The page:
Cortisol

Jump to: navigation, search

Cortisol-2D-skeletal.png
Cortisol-3D-vdW.png
Cortisol
Systematic (IUPAC) name
11,17,21-trihydroxy-,(11beta)-
pregn-4-ene-3,20-dione
Identifiers
CAS number 50-23-7
ATC code H02AB09 (and others)
PubChem 5754
Chemical data
Formula C21H30O5 
Mol. mass 362.465
Pharmacokinetic data
Bioavailability  ?
Metabolism  ?
Half life  ?
Excretion  ?
Therapeutic considerations
Pregnancy cat.

C

Legal status
Routes Oral tablets, intravenously, topical

WikiDoc Resources for Cortisol

Articles

Most recent articles on Cortisol

Most cited articles on Cortisol

Review articles on Cortisol

Articles on Cortisol in N Eng J Med, Lancet, BMJ

Media

Powerpoint slides on Cortisol

Images of Cortisol

Photos of Cortisol

Podcasts & MP3s on Cortisol

Videos on Cortisol

Evidence Based Medicine

Cochrane Collaboration on Cortisol

Bandolier on Cortisol

TRIP on Cortisol

Clinical Trials

Ongoing Trials on Cortisol at Clinical Trials.gov

Trial results on Cortisol

Clinical Trials on Cortisol at Google

Guidelines / Policies / Govt

US National Guidelines Clearinghouse on Cortisol

NICE Guidance on Cortisol

NHS PRODIGY Guidance

FDA on Cortisol

CDC on Cortisol

Books

Books on Cortisol

News

Cortisol in the news

Be alerted to news on Cortisol

News trends on Cortisol

Commentary

Blogs on Cortisol

Definitions

Definitions of Cortisol

Patient Resources / Community

Patient resources on Cortisol

Discussion groups on Cortisol

Patient Handouts on Cortisol

Directions to Hospitals Treating Cortisol

Risk calculators and risk factors for Cortisol

Healthcare Provider Resources

Symptoms of Cortisol

Causes & Risk Factors for Cortisol

Diagnostic studies for Cortisol

Treatment of Cortisol

Continuing Medical Education (CME)

CME Programs on Cortisol

International

Cortisol en Espanol

Cortisol en Francais

Business

Cortisol in the Marketplace

Patents on Cortisol

Experimental / Informatics

List of terms related to Cortisol

Editor-In-Chief: C. Michael Gibson, M.S., M.D. [1] Phone:617-632-7753



Cortisol is a corticosteroid hormone produced by the adrenal cortex (in the adrenal gland). It is a vital hormone that is often referred to as the "stress hormone" as it is involved in the response to stress. It increases blood pressure, blood sugar levels and has an immunosuppressive action. In pharmacology, the synthetic form of cortisol is referred to as hydrocortisone, and is used to treat allergies and inflammation as well as cortisol production deficiencies. When first introduced as a treatment for rheumatoid arthritis, it was referred to as Compound E.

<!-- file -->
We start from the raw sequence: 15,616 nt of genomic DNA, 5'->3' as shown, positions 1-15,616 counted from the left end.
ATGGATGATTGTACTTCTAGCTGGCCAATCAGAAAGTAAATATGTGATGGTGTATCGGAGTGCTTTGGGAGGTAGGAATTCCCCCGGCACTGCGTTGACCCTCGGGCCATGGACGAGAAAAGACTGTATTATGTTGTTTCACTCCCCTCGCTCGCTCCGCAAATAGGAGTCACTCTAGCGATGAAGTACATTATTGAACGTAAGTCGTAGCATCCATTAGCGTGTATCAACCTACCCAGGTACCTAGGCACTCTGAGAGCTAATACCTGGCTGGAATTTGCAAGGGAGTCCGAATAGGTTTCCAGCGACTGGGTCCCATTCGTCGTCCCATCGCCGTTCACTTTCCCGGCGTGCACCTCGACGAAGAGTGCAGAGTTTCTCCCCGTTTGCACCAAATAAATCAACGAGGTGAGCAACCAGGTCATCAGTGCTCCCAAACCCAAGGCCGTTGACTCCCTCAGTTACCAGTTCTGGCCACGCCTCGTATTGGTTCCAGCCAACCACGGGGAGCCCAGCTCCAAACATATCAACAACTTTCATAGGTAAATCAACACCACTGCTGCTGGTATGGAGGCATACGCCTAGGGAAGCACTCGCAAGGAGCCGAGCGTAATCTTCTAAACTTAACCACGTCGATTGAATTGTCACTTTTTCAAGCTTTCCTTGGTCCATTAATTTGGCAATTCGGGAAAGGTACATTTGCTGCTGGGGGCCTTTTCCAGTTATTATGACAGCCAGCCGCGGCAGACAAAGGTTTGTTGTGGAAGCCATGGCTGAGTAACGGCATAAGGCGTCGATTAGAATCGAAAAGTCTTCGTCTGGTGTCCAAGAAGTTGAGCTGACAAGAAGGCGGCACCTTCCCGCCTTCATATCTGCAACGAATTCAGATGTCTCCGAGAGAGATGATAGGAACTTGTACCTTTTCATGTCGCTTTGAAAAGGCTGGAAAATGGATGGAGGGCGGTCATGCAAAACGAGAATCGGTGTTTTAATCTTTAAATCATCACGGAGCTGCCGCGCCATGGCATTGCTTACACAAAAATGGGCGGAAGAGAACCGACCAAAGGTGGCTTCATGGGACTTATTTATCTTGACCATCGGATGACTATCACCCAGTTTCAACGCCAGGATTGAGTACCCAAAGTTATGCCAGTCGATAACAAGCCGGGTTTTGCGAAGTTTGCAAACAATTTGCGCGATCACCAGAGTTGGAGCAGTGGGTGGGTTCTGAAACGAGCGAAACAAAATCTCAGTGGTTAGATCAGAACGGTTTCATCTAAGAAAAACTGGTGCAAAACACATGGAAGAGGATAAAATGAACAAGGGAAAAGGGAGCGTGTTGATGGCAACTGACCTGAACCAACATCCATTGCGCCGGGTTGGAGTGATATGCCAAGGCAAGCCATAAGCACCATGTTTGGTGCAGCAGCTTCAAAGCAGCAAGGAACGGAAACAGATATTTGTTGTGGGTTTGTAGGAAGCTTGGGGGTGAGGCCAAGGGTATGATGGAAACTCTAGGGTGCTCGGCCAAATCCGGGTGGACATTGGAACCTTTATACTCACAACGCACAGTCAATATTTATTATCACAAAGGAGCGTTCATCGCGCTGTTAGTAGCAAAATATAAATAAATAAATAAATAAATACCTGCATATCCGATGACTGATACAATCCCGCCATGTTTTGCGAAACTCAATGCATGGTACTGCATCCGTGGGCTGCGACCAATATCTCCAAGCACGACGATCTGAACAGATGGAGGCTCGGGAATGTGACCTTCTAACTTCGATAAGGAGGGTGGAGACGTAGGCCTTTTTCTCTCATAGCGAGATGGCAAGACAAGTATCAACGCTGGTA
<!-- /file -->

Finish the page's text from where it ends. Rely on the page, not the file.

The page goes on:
Physiology

Diurnal variation

The amount of cortisol present in the serum undergoes diurnal variation, with the highest levels present in the early morning, and the lowest levels present around midnight, 3-5 hours after the onset of sleep. Information about the light/dark cycle is transmitted from the retina to the paired suprachiasmatic nuclei in the hypothalamus. The pattern is not present at birth (estimates of when it starts vary from two weeks to 9 months.[1])


Changed patterns of serum cortisol levels have been observed in connection with abnormal ACTH levels, clinical depression, psychological stress, and such physiological stressors as hypoglycemia, illness, fever, trauma, surgery, fear, pain, physical exertion or extremes of temperature.

There is also significant individual variation, although a given person tends to have consistent rhythms.

Effects

See also Medical uses and effects of high dose glucocorticoids

In normal release, cortisol (like other glucocorticoid agents) has widespread actions which help restore homeostasis after stress. (These normal endogenous functions are the basis for the physiological consequences of chronic stress - prolonged cortisol secretion.)

  • It can weaken the activity of the immune system . Cortisol prevents proliferation of T-cells by rendering the interleukin-2 producer T-cells unresponsive to interleukin-1 (IL-1), and unable to produce the T-cell growth factor.[3] It reflects leukocyte redistribution to lymph nodes, bone marrow, and skin. Acute administration of corticosterone (the endogenous Type I and Type II receptor agonist), or RU28362 (a specific Type II receptor agonist), to adrenalectomized animals induced changes in leukocyte distribution.
  • It lowers bone formation thus favoring development of osteoporosis in the long term. Cortisol moves potassium into cells in exchange for an equal number of sodium ions.[4] This can cause a major problem with the hyperkalemia of metabolic shock from surgery.
  • It may help to create memories when exposure is short-term; this is the proposed mechanism for storage of flash bulb memories. However, long-term exposure to cortisol results in damage to cells in the hippocampus. This damage results in impaired learning.
  • It increases blood pressure by increasing the sensitivity of the vasculature to epinephrine and norepinephrine. In the absence of cortisol, widespread vasodilation occurs.
  • It inhibits the secretion of corticotropin-releasing hormone (CRH), resulting in feedback inhibition of ACTH secretion. Some researchers believe that this normal feedback system may break down when animals are exposed to chronic stress.